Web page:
Quite honestly, Mayor Woodfin, I am tired of the stupidity and the phony arguments and the wink-and-nod racism from closeted racists. They don’t really care if the statue is in the park. It’s not like they’re bringing their families by on Saturday afternoons to have picnics in front of the Confederate monuments and soak in the history.

They only want the statues to remain because those statues are one last poke in the eye to the people who say they have to treat black people as equals.

That’s it.

They get a little demented joy out of knowing that that statue is aggravating the blacks and the libs and the yankees.

That’s why they’ve erected a huge confederate flag beside the Interstate north of Montgomery. It’s why three confederate groups attempted a couple of years ago to put up a large confederate flag across the Interstate from Alabama State University, a historically black college.

And it’s why, most of all, they run around waving a flag that was never an official flag of the Confederacy, but was the battle flag of one confederate army and was later adopted by the KKK and other hate groups.

Because the history doesn’t matter to these people. And those who are interested in it would be just as well served visiting the monuments in a museum.

So, Mayor, I’m suggesting you do the right thing and set an example for other cities around the state to follow.

Tear that statue down.


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Opinion | What will our Congressional districts look like after the 2020 Census

Steve Flowers



Preparations are being made to take the 2020 Census. This process is not just a fun game to spell out demographic changes and interesting tidbits about us as Americans. It is a very important mandate dictated by the Constitution. The number of people counted determines how many seats each state has in Congress. Thus, it is taken every 10-years.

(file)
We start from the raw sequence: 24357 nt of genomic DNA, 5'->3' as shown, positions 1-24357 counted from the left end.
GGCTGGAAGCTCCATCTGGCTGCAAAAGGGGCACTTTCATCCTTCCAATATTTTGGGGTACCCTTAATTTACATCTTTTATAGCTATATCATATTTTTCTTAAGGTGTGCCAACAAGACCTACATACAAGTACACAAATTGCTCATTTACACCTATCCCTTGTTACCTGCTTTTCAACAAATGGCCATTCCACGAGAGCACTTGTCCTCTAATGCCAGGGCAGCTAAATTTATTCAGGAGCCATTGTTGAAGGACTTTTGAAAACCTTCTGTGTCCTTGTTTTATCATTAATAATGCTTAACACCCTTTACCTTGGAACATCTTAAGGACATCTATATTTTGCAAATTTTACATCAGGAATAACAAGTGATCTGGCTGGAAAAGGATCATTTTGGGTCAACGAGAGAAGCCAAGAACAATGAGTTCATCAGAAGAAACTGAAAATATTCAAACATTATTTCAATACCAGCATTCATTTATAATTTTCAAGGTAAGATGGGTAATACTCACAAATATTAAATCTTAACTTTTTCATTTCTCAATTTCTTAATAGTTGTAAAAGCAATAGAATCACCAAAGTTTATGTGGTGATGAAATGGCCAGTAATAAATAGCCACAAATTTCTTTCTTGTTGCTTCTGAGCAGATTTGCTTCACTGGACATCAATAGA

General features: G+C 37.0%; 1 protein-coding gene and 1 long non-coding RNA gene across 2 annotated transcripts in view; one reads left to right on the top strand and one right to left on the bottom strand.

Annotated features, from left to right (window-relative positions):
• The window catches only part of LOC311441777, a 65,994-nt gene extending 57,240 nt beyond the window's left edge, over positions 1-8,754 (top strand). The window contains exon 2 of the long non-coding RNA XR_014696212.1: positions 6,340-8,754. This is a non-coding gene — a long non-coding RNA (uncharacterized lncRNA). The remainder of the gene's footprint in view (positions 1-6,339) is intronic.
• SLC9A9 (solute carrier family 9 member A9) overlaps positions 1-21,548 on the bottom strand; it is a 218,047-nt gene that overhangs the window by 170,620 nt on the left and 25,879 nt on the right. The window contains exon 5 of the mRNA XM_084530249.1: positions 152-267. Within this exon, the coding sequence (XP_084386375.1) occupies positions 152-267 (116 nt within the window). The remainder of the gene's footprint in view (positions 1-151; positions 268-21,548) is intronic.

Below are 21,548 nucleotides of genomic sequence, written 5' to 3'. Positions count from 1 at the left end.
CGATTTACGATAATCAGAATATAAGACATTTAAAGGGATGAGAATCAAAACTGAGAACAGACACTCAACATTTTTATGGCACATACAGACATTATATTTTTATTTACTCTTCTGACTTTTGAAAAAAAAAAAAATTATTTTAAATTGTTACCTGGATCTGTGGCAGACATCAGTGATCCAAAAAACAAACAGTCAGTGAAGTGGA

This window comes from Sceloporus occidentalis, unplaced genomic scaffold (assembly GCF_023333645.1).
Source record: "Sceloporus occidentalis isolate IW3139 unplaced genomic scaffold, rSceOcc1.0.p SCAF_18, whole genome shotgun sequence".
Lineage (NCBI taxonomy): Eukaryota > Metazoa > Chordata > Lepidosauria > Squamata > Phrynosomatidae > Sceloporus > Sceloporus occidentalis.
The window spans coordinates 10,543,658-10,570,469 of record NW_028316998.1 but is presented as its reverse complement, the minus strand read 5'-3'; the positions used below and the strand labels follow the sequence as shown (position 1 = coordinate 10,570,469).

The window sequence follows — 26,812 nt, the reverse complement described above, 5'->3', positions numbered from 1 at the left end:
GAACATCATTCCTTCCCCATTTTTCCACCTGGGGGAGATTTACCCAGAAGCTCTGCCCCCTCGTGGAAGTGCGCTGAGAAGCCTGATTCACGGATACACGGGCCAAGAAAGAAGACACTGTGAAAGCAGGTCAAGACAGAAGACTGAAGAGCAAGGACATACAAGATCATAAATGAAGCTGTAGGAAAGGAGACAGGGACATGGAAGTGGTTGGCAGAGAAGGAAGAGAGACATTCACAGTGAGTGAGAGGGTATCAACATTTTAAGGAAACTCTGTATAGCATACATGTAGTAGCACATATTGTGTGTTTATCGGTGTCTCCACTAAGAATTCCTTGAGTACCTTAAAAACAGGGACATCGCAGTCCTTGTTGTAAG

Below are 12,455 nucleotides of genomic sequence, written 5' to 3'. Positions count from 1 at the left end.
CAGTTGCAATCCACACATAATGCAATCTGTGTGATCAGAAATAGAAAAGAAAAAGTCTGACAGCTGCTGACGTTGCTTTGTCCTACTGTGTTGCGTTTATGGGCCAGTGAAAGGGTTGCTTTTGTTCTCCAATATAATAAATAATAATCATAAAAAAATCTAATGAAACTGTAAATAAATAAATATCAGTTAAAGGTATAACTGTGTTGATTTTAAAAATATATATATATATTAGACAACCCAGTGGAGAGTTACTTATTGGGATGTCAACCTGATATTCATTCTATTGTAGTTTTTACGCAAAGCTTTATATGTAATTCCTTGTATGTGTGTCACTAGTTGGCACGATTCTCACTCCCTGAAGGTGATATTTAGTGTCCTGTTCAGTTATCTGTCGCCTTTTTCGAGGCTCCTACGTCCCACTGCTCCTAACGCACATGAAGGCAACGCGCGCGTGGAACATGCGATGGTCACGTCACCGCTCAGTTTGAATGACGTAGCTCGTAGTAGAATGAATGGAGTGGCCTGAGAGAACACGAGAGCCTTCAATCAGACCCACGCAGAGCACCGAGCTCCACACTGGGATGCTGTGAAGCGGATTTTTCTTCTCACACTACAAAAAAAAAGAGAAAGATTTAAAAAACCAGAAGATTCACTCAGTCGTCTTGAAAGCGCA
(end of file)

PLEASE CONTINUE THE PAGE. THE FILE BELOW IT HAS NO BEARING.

The Country has been changing, demographically, over the last decade, as it always has over the course of history. The states of California, Texas and Florida continue to grow exponentially. All Americans, not just older ones, seek the sun. They like a sunny, warm climate. That is why our neighboring state of Florida is and has been for decades America’s growth state.

Last week I visited with you about our 1940’s Congressional Delegation. At that time we had nine seats. We lost one after the 1960’s census. We lost another after 1980. We are projected to lose another one after this upcoming Census of 2020. We now have seven seats. It is predicted that we will only have six after next year. We most certainly will lose one to California if they are allowed to count illegal immigrants.

The State Legislature is constitutionally designated as the drawer of lines of congressional districts for each respective state. Currently, we have six Republican seats and one Democratic seat. If indeed we drop from seven to six Congressional districts, how will it shake out.

The census will reveal that Huntsville and North Alabama have been our growth spots. Alabama’s population continues to move toward the northern tier of the state. Two out of every three Alabamians live in Birmingham, Hoover, and Tuscaloosa north.


The Black Belt continues to lose population. The census will also reveal quite a disparity of financial prosperity. It will show that the same Black Belt counties are some of the poorest areas of the country and conversely Huntsville will be one of the most prosperous.

So who are the winners and losers under Congressional redistricting? You start with one premise. You have to have one majority minority African American district. The federal courts have mandated this edict. Therefore, Congresswoman Terri Sewell’s district is sacred. It now is very large, geographically. It will become even larger. The district will take in most of the African American population in Birmingham, Tuscaloosa and Montgomery, and the entire Black Belt stretching from south of Birmingham and Tuscaloosa all the way to Mobile. It will be a big geographic district and be numbered district six rather than seven.

This leaves us with five Republican districts and six incumbent Republicans. Therefore, who gets the short end of the stick. A cursory look says the odd person out is Martha Roby in the second district.

However, our current delegates have already come up with a plan to save everybody. Mo Brooks, the Congressman from Huntsville, will choose to move up or out in 2022. He is assuming that Senator Richard Shelby retires at age 88. Therefore, Brooks will see his fast-growing Tennessee Valley district divided and delved out to a plan that grows the districts north, which complies with the growth pattern.

Our senior and most seniority laden Congressman, Robert Aderholt, will opt to stay in Congress rather than risk a run for the Senate. This is a very wise and prudent move for him and the state. He has over 24-years in seniority and is in line to be Chairman of the House Appropriations Committee. He will move north and pick up part of the Huntsville area and he will cut Gadsden loose. Mike Rogers will move north and pick up Gadsden and all of northeast Alabama, which is a more natural fit for him with his native Anniston area.